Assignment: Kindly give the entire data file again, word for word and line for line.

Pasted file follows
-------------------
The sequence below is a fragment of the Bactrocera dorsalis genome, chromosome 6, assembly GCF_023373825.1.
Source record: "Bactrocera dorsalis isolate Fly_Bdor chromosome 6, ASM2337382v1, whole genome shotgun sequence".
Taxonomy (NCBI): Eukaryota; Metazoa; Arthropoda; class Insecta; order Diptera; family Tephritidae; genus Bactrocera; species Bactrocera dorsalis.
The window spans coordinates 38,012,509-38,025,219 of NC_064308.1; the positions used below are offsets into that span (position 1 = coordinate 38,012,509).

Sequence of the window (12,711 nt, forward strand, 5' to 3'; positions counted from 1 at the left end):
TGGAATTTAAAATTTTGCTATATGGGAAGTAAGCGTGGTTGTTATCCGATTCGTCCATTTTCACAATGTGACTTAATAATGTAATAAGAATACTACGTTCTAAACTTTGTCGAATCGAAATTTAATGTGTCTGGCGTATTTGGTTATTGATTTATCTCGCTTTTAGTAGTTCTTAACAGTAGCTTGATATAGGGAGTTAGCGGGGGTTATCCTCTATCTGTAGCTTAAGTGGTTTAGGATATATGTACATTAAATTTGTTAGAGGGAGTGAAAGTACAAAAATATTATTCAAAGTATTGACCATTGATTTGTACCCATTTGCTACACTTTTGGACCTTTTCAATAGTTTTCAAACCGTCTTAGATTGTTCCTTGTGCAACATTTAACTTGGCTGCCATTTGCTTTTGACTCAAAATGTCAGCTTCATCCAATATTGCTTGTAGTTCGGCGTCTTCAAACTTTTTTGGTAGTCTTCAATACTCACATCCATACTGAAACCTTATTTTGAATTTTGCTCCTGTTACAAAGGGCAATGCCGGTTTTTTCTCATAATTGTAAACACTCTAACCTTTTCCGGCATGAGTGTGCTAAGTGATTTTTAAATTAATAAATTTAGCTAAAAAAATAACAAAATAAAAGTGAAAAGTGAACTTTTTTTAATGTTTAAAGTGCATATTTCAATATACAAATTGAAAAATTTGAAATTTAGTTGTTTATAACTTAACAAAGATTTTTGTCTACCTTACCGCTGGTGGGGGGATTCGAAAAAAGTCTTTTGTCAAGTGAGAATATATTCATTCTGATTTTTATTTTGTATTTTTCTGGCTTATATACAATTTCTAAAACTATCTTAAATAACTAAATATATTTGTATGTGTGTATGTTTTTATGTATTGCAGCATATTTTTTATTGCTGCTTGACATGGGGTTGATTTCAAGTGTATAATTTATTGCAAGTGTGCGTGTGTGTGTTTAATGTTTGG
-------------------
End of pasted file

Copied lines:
The sequence below is a fragment of the Bactrocera dorsalis genome, chromosome 6, assembly GCF_023373825.1.
Source record: "Bactrocera dorsalis isolate Fly_Bdor chromosome 6, ASM2337382v1, whole genome shotgun sequence".
Taxonomy (NCBI): Eukaryota; Metazoa; Arthropoda; class Insecta; order Diptera; family Tephritidae; genus Bactrocera; species Bactrocera dorsalis.
The window spans coordinates 38,012,509-38,025,219 of NC_064308.1; the positions used below are offsets into that span (position 1 = coordinate 38,012,509).

Sequence of the window (12,711 nt, forward strand, 5' to 3'; positions counted from 1 at the left end):
TGGAATTTAAAATTTTGCTATATGGGAAGTAAGCGTGGTTGTTATCCGATTCGTCCATTTTCACAATGTGACTTAATAATGTAATAAGAATACTACGTTCTAAACTTTGTCGAATCGAAATTTAATGTGTCTGGCGTATTTGGTTATTGATTTATCTCGCTTTTAGTAGTTCTTAACAGTAGCTTGATATAGGGAGTTAGCGGGGGTTATCCTCTATCTGTAGCTTAAGTGGTTTAGGATATATGTACATTAAATTTGTTAGAGGGAGTGAAAGTACAAAAATATTATTCAAAGTATTGACCATTGATTTGTACCCATTTGCTACACTTTTGGACCTTTTCAATAGTTTTCAAACCGTCTTAGATTGTTCCTTGTGCAACATTTAACTTGGCTGCCATTTGCTTTTGACTCAAAATGTCAGCTTCATCCAATATTGCTTGTAGTTCGGCGTCTTCAAACTTTTTTGGTAGTCTTCAATACTCACATCCATACTGAAACCTTATTTTGAATTTTGCTCCTGTTACAAAGGGCAATGCCGGTTTTTTCTCATAATTGTAAACACTCTAACCTTTTCCGGCATGAGTGTGCTAAGTGATTTTTAAATTAATAAATTTAGCTAAAAAAATAACAAAATAAAAGTGAAAAGTGAACTTTTTTTAATGTTTAAAGTGCATATTTCAATATACAAATTGAAAAATTTGAAATTTAGTTGTTTATAACTTAACAAAGATTTTTGTCTACCTTACCGCTGGTGGGGGGATTCGAAAAAAGTCTTTTGTCAAGTGAGAATATATTCATTCTGATTTTTATTTTGTATTTTTCTGGCTTATATACAATTTCTAAAACTATCTTAAATAACTAAATATATTTGTATGTGTGTATGTTTTTATGTATTGCAGCATATTTTTTATTGCTGCTTGACATGGGGTTGATTTCAAGTGTATAATTTATTGCAAGTGTGCGTGTGTGTGTTTAATGTTTGG